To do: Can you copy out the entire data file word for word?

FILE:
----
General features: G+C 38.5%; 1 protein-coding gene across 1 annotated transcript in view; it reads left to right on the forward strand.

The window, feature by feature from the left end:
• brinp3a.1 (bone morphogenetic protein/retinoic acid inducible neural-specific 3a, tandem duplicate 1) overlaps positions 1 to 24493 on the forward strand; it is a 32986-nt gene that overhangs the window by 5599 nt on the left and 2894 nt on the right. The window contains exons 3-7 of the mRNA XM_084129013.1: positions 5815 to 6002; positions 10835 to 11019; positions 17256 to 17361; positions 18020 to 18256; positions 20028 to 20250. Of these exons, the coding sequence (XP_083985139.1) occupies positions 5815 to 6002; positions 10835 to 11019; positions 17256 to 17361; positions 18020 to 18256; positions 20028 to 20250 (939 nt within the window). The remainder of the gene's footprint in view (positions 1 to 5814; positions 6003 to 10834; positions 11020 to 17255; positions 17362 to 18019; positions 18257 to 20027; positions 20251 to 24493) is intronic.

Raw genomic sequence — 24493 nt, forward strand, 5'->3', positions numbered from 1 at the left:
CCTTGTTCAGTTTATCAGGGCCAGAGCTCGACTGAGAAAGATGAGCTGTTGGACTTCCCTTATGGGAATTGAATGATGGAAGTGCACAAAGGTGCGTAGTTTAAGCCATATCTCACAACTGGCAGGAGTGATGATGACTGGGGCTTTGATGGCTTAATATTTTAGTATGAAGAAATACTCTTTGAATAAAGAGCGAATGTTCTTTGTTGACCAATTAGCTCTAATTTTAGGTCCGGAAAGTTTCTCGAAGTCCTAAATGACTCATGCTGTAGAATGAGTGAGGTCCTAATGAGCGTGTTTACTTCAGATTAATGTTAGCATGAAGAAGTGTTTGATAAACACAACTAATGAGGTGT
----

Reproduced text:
General features: G+C 38.5%; 1 protein-coding gene across 1 annotated transcript in view; it reads left to right on the forward strand.

The window, feature by feature from the left end:
• brinp3a.1 (bone morphogenetic protein/retinoic acid inducible neural-specific 3a, tandem duplicate 1) overlaps positions 1 to 24493 on the forward strand; it is a 32986-nt gene that overhangs the window by 5599 nt on the left and 2894 nt on the right. The window contains exons 3-7 of the mRNA XM_084129013.1: positions 5815 to 6002; positions 10835 to 11019; positions 17256 to 17361; positions 18020 to 18256; positions 20028 to 20250. Of these exons, the coding sequence (XP_083985139.1) occupies positions 5815 to 6002; positions 10835 to 11019; positions 17256 to 17361; positions 18020 to 18256; positions 20028 to 20250 (939 nt within the window). The remainder of the gene's footprint in view (positions 1 to 5814; positions 6003 to 10834; positions 11020 to 17255; positions 17362 to 18019; positions 18257 to 20027; positions 20251 to 24493) is intronic.

Raw genomic sequence — 24493 nt, forward strand, 5'->3', positions numbered from 1 at the left:
CCTTGTTCAGTTTATCAGGGCCAGAGCTCGACTGAGAAAGATGAGCTGTTGGACTTCCCTTATGGGAATTGAATGATGGAAGTGCACAAAGGTGCGTAGTTTAAGCCATATCTCACAACTGGCAGGAGTGATGATGACTGGGGCTTTGATGGCTTAATATTTTAGTATGAAGAAATACTCTTTGAATAAAGAGCGAATGTTCTTTGTTGACCAATTAGCTCTAATTTTAGGTCCGGAAAGTTTCTCGAAGTCCTAAATGACTCATGCTGTAGAATGAGTGAGGTCCTAATGAGCGTGTTTACTTCAGATTAATGTTAGCATGAAGAAGTGTTTGATAAACACAACTAATGAGGTGT